For many pasture species, especially various perennials, a reasonable degree of rotational grazing helps keep them strong as well as productive.
For others, especially many annuals and sown grazing crops, keeping them between about 500-1000 kilograms per hectare drymatter and to about 4t/ha drymatter is probably good management with rotational or set stocking for extended periods less critical.
Research suggests for species such as sub clover and serradella grazing management can be quite variable with the main aim not to graze too hard or to allow drymatter levels to get too high that top leaves are growing at the expense of lower leaves that are totally smothered and devoid of sunlight.
Too much growth, normally more than 4t/ha drymatter for annual legumes, still is a lot of feed.
In our own situation we estimate feed levels in a paddock, plus utilisation rate at a given stocking level, for annual legume component of tropical and native grass pastures to keep within parameters of too much and too little feed.
Grazing to a minimum of 1t/ha drymatter means pasture recovery is generally good, even in mid-winter, provided soil moisture is reasonable. This can mean leaving stock in a paddock for a couple of months, depending on paddock size and stock numbers.
Winter legumes this year have got away faster in native grass pastures because of less competition for sunlight, moisture and nutrients than in tropical grass pastures at time of their germination. Some native paddocks with excellent winter legumes are being saved for mid to late winter feed but again not letting feed get away to above 4t/ha.
Another winter legume issue is to be careful of crash grazing to low drymatter levels as recovery can be quite slow.
This can also be an issue coming into spring if a good seed set is aimed for to ensure future good soil seed levels.
In our case we have chosen to only leniently graze paddocks with relatively low soil seed levels, and if spring turns dry to endeavour not to graze them until after seed set.
Grazing tropical grass that rapidly recovered following drought-breaking rains has been a challenge. We set stocked a 15ha paddock for three months with more than 100 steers, to get on top of its growth.
That sounds hard grazing but when stock was taken out in early May remaining grass was still over 2t/ha. But because it was opened up, winter legumes regenerated well and will provide good mid-winter onwards feed.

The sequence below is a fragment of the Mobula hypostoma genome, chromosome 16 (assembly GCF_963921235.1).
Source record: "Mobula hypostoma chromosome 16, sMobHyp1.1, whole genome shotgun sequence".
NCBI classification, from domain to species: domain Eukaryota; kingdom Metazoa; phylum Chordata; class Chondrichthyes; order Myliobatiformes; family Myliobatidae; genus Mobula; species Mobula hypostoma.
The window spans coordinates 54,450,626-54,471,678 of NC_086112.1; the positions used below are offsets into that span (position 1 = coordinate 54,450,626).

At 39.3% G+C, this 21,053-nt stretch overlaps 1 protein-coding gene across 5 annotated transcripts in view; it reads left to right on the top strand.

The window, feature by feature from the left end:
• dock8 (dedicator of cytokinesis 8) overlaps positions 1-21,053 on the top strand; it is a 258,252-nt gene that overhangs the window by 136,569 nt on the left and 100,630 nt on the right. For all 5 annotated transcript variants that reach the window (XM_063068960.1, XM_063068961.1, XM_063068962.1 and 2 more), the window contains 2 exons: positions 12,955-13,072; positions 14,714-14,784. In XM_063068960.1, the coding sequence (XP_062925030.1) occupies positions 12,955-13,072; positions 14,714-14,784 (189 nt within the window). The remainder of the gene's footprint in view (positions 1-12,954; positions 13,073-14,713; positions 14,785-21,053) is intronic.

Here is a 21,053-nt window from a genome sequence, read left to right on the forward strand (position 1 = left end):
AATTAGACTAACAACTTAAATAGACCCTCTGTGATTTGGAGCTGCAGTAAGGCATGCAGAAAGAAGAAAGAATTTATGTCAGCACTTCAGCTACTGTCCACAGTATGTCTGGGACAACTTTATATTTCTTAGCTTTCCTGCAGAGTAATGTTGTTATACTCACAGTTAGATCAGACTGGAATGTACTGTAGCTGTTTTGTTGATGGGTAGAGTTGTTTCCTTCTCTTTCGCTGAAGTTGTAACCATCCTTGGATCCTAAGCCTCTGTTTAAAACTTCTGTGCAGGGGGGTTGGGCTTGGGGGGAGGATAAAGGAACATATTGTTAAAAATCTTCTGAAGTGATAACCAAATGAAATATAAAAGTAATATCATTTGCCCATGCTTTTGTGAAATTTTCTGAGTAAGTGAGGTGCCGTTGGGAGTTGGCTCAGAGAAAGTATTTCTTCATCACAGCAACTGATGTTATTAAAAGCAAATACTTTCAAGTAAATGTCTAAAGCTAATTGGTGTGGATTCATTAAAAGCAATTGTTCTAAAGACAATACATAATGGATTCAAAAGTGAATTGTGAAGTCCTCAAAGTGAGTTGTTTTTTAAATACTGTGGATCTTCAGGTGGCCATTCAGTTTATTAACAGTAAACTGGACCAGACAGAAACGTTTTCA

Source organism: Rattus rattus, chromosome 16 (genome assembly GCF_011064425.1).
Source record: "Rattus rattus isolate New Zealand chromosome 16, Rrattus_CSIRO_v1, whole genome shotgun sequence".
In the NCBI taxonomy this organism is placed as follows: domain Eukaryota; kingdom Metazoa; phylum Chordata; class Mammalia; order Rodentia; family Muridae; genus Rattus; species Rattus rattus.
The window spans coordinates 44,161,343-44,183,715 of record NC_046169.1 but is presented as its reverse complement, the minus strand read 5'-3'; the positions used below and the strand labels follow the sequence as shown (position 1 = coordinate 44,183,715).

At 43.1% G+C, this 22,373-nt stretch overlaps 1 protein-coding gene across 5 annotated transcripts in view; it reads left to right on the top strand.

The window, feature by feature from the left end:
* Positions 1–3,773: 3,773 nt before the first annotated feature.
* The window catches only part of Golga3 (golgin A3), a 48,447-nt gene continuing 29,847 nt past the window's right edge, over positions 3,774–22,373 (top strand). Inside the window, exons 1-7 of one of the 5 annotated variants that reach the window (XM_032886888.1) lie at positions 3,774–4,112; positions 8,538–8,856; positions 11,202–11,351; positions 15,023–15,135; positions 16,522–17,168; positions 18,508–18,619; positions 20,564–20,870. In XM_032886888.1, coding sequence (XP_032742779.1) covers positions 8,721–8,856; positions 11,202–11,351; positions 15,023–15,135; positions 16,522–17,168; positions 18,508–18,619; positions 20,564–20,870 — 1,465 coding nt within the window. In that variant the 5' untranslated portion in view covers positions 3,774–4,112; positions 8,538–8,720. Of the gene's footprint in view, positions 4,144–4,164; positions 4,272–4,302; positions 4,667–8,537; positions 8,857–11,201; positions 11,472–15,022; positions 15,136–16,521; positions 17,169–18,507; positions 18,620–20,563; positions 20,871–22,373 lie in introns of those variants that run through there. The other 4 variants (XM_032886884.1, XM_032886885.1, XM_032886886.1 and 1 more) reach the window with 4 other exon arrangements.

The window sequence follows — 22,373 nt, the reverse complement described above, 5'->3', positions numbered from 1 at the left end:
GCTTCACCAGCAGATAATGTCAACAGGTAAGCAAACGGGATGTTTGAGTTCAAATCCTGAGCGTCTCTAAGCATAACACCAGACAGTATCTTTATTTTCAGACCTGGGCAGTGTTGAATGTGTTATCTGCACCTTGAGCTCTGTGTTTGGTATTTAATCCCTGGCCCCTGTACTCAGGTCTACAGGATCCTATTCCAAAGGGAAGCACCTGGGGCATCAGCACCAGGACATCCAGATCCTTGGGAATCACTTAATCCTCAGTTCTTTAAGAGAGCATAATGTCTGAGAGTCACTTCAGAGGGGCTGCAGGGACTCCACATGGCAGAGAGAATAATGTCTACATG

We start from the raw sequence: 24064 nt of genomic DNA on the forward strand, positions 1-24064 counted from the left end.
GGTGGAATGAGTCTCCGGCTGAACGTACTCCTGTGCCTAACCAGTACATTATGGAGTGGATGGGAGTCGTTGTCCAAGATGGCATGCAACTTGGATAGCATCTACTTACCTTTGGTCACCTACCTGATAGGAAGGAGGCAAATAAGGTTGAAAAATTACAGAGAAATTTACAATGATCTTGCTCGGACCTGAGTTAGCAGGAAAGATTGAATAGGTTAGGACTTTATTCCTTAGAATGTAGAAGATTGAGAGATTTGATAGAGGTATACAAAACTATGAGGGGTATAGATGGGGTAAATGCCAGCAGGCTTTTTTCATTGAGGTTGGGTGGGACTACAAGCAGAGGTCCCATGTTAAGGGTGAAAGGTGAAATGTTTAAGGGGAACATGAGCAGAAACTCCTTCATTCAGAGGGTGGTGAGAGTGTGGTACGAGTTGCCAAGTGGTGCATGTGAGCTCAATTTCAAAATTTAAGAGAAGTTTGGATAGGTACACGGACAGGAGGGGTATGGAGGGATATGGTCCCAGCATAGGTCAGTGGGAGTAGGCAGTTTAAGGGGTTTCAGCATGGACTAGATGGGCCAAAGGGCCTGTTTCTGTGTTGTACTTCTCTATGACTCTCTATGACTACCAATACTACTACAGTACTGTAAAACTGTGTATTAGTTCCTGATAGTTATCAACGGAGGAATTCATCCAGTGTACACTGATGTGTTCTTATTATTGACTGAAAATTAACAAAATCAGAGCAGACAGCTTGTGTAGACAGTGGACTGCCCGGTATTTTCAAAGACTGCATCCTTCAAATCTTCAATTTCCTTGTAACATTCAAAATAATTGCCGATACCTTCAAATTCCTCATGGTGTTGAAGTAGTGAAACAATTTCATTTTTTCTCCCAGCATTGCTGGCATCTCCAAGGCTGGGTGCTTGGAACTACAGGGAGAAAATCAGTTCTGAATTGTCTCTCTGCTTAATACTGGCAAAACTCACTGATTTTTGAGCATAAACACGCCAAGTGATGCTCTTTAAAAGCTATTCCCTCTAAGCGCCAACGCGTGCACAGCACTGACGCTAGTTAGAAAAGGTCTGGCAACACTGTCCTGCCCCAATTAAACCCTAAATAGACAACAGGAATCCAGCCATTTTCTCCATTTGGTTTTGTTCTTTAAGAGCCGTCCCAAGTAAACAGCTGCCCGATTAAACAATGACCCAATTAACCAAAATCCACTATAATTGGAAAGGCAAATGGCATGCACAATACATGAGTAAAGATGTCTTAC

Two paddocks of tropical grass cut for hay in March have slower annual legume recovery than in native grass paddocks but will provide good feed shortly.
In a tropical grass paddock not grazed until early May (not enough stock to graze earlier) winter legume growth is much slower because it was starved of sunlight at early regeneration period.
Research tends to support that a critical factor in perennial as well as annual species grazing management is not grazing too hard, perhaps leaving a minimum of 0.5 to 1t/ha drymatter at point of stock removal.
Not only does this seem to protect perennial plants and leave sufficient leaf area for fast regrowth given soil moisture, but equally allows for better capture of rainfall.
For species like lucerne and phalaris it is important to allow good recovery periods between grazing to allow root reserves to rebuild.
Most perennial plants will perform best, productivity and persistence wise, if given reasonable recovery after grazing.
However, we know some species, for example some tropical grasses, have shown remarkable ability to recover from the past drought. But clearly those not grazed into the ground recovered faster.
None of this negates the need to choose pasture species carefully for a given environment. A lot of pastures have failed to recover from the drought despite good grazing management.
Some tropical species fell into this category in some environments, and commonly temperate perennials were found wanting in many areas.
Winter annuals that survived best commonly were those with good to high levels of hard seed and for the slopes and plains early maturing.
However, for the tablelands mid maturity, perhaps because they flower and seed set best after the heavy frost period is over, survived best.
Next week: top scientists stress need to relook at long-term crop rotations.
- Bob Freebairn is an agricultural consultant based at Coonabarabran. Email email@example.com or contact (0428) 752 149.